Date
21 August 2018
Cryptocurrencies are creating a drift toward a non-uniform currency in the US, says St. Louis Fed President James Bullard. Photo: Bloomberg
Cryptocurrencies are creating a drift toward a non-uniform currency in the US, says St. Louis Fed President James Bullard. Photo: Bloomberg

Fed’s Bullard: Cryptocurrencies still have a ‘big deal’ problem

Unstable exchange rates pose a major problem for the cryptocurrency market, serving as the biggest obstacle for wider acceptance of the virtual units, according to James Bullard, president of the Federal Reserve Bank of St. Louis.

“The exchange rate problem is a big deal, because you don’t know how they’re going to trade against each other,” Bullard told CNBC on Monday. “That happens even with big-time currencies like the yen and the dollar.”

Speaking from the sidelines of Coindesk Consensus 2018 conference in New York, Bullard said he believes the key for bitcoin and others in the cryptocurrency space will be keeping investor confidence about maintaining value.

While some optimists believe digital currencies that run on blockchain technology have the power to replace fiat currencies entirely, the price volatility will drive away consumers and businesses, according to Bullard, CNBC reports.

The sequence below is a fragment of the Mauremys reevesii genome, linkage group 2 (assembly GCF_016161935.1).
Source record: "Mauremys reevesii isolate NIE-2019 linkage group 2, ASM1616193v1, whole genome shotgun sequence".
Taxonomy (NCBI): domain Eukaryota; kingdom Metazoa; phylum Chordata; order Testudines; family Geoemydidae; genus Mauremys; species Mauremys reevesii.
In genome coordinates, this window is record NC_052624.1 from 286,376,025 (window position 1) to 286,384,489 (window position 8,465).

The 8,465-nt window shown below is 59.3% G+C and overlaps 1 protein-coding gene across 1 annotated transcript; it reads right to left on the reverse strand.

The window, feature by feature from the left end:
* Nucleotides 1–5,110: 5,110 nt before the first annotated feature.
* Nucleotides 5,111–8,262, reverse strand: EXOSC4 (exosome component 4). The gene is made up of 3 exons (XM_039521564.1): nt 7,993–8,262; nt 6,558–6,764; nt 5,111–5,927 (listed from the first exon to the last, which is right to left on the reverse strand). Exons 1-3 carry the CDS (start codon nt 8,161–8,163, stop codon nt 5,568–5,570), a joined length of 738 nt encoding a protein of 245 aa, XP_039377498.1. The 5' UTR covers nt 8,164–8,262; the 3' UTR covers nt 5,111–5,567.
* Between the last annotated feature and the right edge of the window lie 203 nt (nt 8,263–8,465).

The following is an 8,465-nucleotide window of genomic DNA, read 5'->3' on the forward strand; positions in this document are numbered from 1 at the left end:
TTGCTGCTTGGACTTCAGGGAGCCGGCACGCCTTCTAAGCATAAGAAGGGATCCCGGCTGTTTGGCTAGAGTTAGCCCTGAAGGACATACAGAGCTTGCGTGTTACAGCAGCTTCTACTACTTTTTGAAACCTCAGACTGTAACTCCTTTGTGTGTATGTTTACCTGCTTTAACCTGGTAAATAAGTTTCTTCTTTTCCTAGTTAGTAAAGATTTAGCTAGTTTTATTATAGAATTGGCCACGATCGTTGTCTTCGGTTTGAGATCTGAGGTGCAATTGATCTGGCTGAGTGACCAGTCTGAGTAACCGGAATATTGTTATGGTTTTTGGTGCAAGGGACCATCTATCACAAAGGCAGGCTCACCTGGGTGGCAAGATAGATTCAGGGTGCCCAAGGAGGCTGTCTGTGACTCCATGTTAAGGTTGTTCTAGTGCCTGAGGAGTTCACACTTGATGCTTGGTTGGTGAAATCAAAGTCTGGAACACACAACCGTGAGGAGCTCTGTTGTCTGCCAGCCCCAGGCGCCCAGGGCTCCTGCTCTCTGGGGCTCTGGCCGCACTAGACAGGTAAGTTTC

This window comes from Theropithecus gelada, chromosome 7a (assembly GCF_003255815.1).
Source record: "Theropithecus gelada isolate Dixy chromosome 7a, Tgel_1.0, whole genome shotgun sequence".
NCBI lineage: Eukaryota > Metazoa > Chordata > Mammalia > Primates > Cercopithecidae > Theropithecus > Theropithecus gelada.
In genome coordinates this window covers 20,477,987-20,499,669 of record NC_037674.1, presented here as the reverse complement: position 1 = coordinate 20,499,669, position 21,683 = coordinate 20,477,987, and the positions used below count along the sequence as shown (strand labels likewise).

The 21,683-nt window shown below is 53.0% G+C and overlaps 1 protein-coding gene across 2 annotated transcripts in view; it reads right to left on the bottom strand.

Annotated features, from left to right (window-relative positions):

“You’ve got this kind of special problem of who’s going to issue the currency and what are those promises about future issuance and can you really maintain the credibility of those promises,” Bullard earlier told audience members at the conference.

“If you can’t, the value of your currency is going to zero the same way the Venezuelan bolivar has.”

Speaking at the blockchain tech conference, Bullard said cryptocurrencies “are creating a drift toward a non-uniform currency in the US, a state of affairs that has existed historically but was disliked and eventually replaced.”

“The drift to a non-uniform currency could become a serious issue for the US if cryptocurrency reaches a large volume of trade,” he said.

“You could imagine going into a story and now you have 10 different ways or 100 different ways that you can pay. That is exactly what people have not liked historically. … They want a uniform thing — a dollar is a dollar.”

It is a reason why he is far less enthused by the concept of cryptocurrencies.

“Currencies have to be reliable and hold their value. This is probably why government backing has been important historically, combined with a stable monetary policy that promotes stability of the currency.”

While he is “a fan of technological innovation as a driver of economic growth, and blockchain and related technologies are promising”, Bullard said cryptocurrencies “may unwittingly be pushing in the wrong direction in trying to solve an important social problem, which is how best to facilitate market-based exchange.”

He also doubts at this point the Fed will introduce its own digital currency, as some have suggested, as he expressed confidence that the dollar is not threatened by cryptocurrencies.

Bullard is a non-voting member of the monetary policy-setting Federal Open Market Committee.

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BN/RC

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